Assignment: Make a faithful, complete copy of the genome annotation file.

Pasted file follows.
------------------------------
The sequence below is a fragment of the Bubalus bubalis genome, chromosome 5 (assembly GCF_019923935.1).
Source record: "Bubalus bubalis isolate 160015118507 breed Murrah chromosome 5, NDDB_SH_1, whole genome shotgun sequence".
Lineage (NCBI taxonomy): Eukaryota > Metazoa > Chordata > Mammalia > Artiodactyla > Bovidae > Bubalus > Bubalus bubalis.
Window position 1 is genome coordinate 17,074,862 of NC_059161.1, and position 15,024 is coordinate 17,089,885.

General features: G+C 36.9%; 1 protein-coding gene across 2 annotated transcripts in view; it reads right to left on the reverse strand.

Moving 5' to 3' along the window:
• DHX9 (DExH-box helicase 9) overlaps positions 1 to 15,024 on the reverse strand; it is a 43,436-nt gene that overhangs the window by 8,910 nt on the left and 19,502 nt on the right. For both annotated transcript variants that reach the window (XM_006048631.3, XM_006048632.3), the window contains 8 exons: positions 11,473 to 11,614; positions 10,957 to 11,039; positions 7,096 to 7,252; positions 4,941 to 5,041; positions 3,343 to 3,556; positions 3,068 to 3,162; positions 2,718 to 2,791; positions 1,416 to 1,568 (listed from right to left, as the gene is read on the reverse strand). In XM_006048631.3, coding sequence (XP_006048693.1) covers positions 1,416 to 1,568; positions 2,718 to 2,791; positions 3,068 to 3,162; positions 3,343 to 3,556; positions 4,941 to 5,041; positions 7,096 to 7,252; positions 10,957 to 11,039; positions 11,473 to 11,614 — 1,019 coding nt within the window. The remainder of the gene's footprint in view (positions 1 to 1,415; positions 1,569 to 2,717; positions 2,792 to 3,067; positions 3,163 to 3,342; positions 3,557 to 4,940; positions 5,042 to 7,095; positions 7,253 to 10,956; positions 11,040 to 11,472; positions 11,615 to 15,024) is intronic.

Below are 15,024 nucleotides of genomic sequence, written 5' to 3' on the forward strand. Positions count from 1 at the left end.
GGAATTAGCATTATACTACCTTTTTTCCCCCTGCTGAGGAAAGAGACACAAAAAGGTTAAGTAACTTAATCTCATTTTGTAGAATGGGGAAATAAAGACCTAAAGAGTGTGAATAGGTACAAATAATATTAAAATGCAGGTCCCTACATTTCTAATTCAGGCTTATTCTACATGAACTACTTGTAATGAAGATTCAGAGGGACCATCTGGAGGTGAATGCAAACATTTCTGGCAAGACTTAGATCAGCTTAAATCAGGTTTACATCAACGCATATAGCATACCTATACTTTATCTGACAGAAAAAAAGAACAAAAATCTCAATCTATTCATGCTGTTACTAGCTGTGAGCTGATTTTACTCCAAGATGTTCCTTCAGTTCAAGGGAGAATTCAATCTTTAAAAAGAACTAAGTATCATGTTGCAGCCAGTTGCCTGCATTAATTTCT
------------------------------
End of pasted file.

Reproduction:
The sequence below is a fragment of the Bubalus bubalis genome, chromosome 5 (assembly GCF_019923935.1).
Source record: "Bubalus bubalis isolate 160015118507 breed Murrah chromosome 5, NDDB_SH_1, whole genome shotgun sequence".
Lineage (NCBI taxonomy): Eukaryota > Metazoa > Chordata > Mammalia > Artiodactyla > Bovidae > Bubalus > Bubalus bubalis.
Window position 1 is genome coordinate 17,074,862 of NC_059161.1, and position 15,024 is coordinate 17,089,885.

General features: G+C 36.9%; 1 protein-coding gene across 2 annotated transcripts in view; it reads right to left on the reverse strand.

Moving 5' to 3' along the window:
• DHX9 (DExH-box helicase 9) overlaps positions 1 to 15,024 on the reverse strand; it is a 43,436-nt gene that overhangs the window by 8,910 nt on the left and 19,502 nt on the right. For both annotated transcript variants that reach the window (XM_006048631.3, XM_006048632.3), the window contains 8 exons: positions 11,473 to 11,614; positions 10,957 to 11,039; positions 7,096 to 7,252; positions 4,941 to 5,041; positions 3,343 to 3,556; positions 3,068 to 3,162; positions 2,718 to 2,791; positions 1,416 to 1,568 (listed from right to left, as the gene is read on the reverse strand). In XM_006048631.3, coding sequence (XP_006048693.1) covers positions 1,416 to 1,568; positions 2,718 to 2,791; positions 3,068 to 3,162; positions 3,343 to 3,556; positions 4,941 to 5,041; positions 7,096 to 7,252; positions 10,957 to 11,039; positions 11,473 to 11,614 — 1,019 coding nt within the window. The remainder of the gene's footprint in view (positions 1 to 1,415; positions 1,569 to 2,717; positions 2,792 to 3,067; positions 3,163 to 3,342; positions 3,557 to 4,940; positions 5,042 to 7,095; positions 7,253 to 10,956; positions 11,040 to 11,472; positions 11,615 to 15,024) is intronic.

Below are 15,024 nucleotides of genomic sequence, written 5' to 3' on the forward strand. Positions count from 1 at the left end.
GGAATTAGCATTATACTACCTTTTTTCCCCCTGCTGAGGAAAGAGACACAAAAAGGTTAAGTAACTTAATCTCATTTTGTAGAATGGGGAAATAAAGACCTAAAGAGTGTGAATAGGTACAAATAATATTAAAATGCAGGTCCCTACATTTCTAATTCAGGCTTATTCTACATGAACTACTTGTAATGAAGATTCAGAGGGACCATCTGGAGGTGAATGCAAACATTTCTGGCAAGACTTAGATCAGCTTAAATCAGGTTTACATCAACGCATATAGCATACCTATACTTTATCTGACAGAAAAAAAGAACAAAAATCTCAATCTATTCATGCTGTTACTAGCTGTGAGCTGATTTTACTCCAAGATGTTCCTTCAGTTCAAGGGAGAATTCAATCTTTAAAAAGAACTAAGTATCATGTTGCAGCCAGTTGCCTGCATTAATTTCT